Sources: US National Aeronautics and Space Administration; and The Institute of Engineering Thermodynamics at the German Aerospace Center.

Notes: The chart shows averaged annual sum of the direct normal irradiation around the world.


Overall, installation of new renewable capacity in MENA lags the rest of the world, although growth in the region’s use of renewable energy is among the fastest in the world, mainly off a small base (IRENA, 2020). In a world in which renewables accounted for at least 70% of total capacity expansion in 2019, renewables accounted for only 26% of net additions in the Middle East.

Transformation in MENA energy systems will require large investment. Luckily there is a growing interest in climate friendly investments in the global financial community. To tap into that interest, MENA economies must tackle longstanding issues that constrain the ability of their energy systems to absorb investment (Arezki, 2021).

Sovereign borrowing cannot be the exclusive driver of climate friendly investment. The private sector, both domestic and foreign, should also be a conduit of climate finance for the continent. Traditionally, high financing costs and tights caps that preclude companies from adjusting tariffs to cover those costs make it difficult to develop bankable purchasing power agreements.

Developing decarbonised transport assets – including railways and other mass transit options – will also help to reduce emissions, ensure energy demand predictability and stimulate investment in the electricity sector.

It won’t be easy. There are problems related to the economic governance of the energy sector, but also complementarities between the energy sector and other sectors that hamper the ability of MENA economies to absorb investment. In turn, these problems discourage the global investor community.

But if authorities can force the right changes, MENA economies – especially those with little available capital – will be able to tap into the growing interest of global investors in making climate friendly investments in a socially acceptable manner. And a beneficial side effect would be that the investments would help fix the increasingly onerous and unreliable access to energy and other public services that have exacerbated social tensions.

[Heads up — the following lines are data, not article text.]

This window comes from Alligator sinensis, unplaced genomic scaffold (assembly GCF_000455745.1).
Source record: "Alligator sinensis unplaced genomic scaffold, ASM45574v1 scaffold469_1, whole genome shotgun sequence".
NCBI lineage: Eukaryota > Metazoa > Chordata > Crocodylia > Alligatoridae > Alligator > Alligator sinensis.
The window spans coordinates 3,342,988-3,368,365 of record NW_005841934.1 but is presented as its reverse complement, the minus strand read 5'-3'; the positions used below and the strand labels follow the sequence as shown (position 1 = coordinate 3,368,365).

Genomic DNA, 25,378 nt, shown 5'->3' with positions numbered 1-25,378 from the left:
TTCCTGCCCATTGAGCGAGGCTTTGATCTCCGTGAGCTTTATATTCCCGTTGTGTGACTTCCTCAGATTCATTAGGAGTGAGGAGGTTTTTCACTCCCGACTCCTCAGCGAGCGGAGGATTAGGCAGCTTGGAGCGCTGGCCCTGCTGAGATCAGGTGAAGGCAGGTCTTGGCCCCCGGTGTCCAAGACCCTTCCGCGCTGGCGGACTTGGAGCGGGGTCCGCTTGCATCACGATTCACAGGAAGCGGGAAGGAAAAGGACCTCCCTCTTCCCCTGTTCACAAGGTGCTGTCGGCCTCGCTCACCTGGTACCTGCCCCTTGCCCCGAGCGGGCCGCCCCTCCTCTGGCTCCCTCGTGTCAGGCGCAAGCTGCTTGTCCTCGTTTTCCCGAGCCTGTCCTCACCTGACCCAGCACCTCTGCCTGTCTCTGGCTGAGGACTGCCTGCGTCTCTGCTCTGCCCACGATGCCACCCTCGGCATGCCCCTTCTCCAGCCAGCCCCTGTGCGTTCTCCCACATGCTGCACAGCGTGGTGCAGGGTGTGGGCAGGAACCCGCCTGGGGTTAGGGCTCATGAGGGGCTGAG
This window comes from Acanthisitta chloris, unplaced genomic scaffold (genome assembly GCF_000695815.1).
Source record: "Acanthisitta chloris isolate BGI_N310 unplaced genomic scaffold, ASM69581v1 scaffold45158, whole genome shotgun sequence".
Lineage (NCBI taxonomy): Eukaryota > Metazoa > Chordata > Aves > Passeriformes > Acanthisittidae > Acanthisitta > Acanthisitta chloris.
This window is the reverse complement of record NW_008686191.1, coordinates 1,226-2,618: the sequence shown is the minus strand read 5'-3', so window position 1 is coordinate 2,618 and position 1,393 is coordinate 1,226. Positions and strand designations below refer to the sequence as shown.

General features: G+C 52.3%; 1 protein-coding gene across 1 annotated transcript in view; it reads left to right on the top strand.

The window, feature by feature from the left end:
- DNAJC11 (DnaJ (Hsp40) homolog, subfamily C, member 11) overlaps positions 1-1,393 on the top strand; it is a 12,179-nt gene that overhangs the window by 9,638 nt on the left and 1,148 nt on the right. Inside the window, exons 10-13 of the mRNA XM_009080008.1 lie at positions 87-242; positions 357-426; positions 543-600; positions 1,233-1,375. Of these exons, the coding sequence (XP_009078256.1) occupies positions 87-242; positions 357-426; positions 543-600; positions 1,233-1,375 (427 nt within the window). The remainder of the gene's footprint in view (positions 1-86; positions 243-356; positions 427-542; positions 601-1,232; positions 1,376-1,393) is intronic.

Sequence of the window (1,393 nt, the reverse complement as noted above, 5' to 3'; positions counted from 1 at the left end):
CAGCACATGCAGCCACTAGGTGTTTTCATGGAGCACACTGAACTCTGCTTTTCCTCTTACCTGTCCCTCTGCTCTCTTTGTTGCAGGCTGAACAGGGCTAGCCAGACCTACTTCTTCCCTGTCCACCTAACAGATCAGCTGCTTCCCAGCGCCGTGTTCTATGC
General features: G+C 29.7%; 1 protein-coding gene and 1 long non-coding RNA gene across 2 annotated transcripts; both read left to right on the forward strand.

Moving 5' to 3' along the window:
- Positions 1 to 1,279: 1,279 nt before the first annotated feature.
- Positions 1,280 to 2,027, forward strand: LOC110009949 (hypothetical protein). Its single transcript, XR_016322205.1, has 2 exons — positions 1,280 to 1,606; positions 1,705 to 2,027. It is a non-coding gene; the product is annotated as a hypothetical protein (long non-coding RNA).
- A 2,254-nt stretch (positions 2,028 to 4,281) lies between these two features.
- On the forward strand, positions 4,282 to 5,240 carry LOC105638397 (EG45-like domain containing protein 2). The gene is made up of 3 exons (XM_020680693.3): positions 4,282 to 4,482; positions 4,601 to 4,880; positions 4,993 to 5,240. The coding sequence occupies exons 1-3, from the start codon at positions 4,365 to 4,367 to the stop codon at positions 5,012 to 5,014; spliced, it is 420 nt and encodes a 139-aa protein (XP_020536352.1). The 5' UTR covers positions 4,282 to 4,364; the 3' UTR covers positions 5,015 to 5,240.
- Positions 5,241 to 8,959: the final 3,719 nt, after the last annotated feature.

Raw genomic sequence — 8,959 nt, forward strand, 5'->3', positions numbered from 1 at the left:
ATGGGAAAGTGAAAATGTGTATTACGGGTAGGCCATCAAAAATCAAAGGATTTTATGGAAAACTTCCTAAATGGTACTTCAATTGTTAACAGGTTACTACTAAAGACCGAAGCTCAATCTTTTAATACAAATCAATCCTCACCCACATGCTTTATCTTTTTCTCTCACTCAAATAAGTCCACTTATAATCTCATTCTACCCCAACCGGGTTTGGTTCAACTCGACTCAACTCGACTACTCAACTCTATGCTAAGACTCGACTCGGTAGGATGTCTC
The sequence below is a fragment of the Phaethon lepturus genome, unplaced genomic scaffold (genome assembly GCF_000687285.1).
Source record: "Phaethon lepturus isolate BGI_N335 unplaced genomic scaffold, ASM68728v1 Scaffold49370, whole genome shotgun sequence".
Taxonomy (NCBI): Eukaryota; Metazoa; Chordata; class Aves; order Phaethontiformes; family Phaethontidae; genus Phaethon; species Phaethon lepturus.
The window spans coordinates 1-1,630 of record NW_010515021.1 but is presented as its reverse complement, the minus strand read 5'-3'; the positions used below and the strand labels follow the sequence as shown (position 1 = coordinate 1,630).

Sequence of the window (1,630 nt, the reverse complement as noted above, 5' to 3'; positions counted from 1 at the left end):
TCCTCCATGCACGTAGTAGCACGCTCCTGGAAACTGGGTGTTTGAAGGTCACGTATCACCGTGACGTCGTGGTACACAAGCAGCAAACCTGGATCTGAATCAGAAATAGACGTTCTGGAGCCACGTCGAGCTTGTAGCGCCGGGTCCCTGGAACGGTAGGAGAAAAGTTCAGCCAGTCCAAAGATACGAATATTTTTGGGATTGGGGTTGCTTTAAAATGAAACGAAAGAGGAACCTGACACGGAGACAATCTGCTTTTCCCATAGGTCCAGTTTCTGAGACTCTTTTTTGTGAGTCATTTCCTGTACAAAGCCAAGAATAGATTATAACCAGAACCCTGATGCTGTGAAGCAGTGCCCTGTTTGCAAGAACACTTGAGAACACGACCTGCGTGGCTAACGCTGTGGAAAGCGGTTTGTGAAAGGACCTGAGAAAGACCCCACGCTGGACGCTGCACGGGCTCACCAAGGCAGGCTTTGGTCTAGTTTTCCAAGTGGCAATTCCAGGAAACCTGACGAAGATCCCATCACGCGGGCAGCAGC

This is a shortened version of ‘Reforming Energy Subsidies in the Middle East and North Africa: Easy Pickings for Climate Policy or a Political Bombshell?’ by Rabah Arezki, Rachel Yuting Fan, Ha Nguyen, a chapter in the Centre for Economic Policy Research (CEPR) ebook No Brainers and Low-hanging Fruit in National Climate Policy: Country-specific insights for implementing achievable and efficient climate change policies.

The views expressed are those of the authors and do not necessarily represent the views of the African Development Bank and the World Bank.


Further reading

Arezki, Rabah (2021) ‘Climate Finance for Africa in the XXI Century’, mimeo, African Development Bank.

Arezki, Rabah, Alou Adesse Dama, Simeon Djankov and Ha Minh Nguyen (2020) ‘Contagious Protests’, World Bank Policy Research Working Paper Series No. 9321.

van den Bremer, Ton S, and Frederick van der Ploeg (2021) ’The Risk-Adjusted Carbon Price’, American Economic Review 111(9): 2782-2810.

Coady, David, Ian Parry, Nghia-Piotr Le and Baoping Shang (2019) ‘Global Fossil Fuel Subsidies Remain Large: An Update Based on Country-Level Estimates’, IMF Working Paper, May 2019: Issue 089.

El-Katiri, Laura, and Bassam Fattouh (2017) ‘A Brief Political Economy of Energy Subsidies in the Middle East and North Africa’, in Giacomo Luciani (ed.) Combining Economic and Political Development: The Experience of MENA.

International Energy Agency (2019) World Energy Outlook.

International Renewable Energy Agency (2020) ‘Renewable Capacity Highlights 2020’.

Jawad, Rana, Nicola Jones and Mahmood Messkoub (2019) ‘The New Social Protection Paradigm and Universal Coverage’, Elgar.

Klenert, David , Linus Mattauch, Emmanuel Combet, Ottmar Edenhofer, Cameron Hepburn, Ryan Rafaty and Nicholas Stern (2018) ‘Making carbon pricing work for citizens’, Nature Climate Change 8 669-77.

Kyle, Jordan (2018) ‘Local corruption and popular support for fuel subsidy reform in Indonesia’, Comparative Political Studies 51(11): 1472-1503.

McCulloch Neil, Davide Natalini, Naomi Hossain and Patricia Justino (2021) ‘An exploration of the association between fuel subsidies and fuel riots’, Research Square.

McCulloch, Neil, Tom Moerenhout and Joonseok Yang (2021) ‘Fuel subsidy reform and the social contract in Nigeria: A micro-economic analysis’, Energy Policy 156: 112336.

McGlade, CE, and P Ekins (2015) ‘The Geographical Distribution of Fossil Fuel Unused when Limiting Global Warming to 2oC’, Nature 517: 187-90.

Rezai, Armon, and Frederick van der Ploeg (2014) ‘Intergenerational Inequality Aversion, Growth and the Role of Damages: Occam’s Rule for the Global Carbon Tax‘, CEPR Discussion Paper No. 10292.

Reuters (2020) ‘Algeria faces ‘unprecedented’ multi-dimensional crisis: PM’, 10 March 2020

van der Ploeg, Frederick (2016) ‘Fossil fuel producers under threat’, Oxford Review of Economic Policy 32(2): 206-22.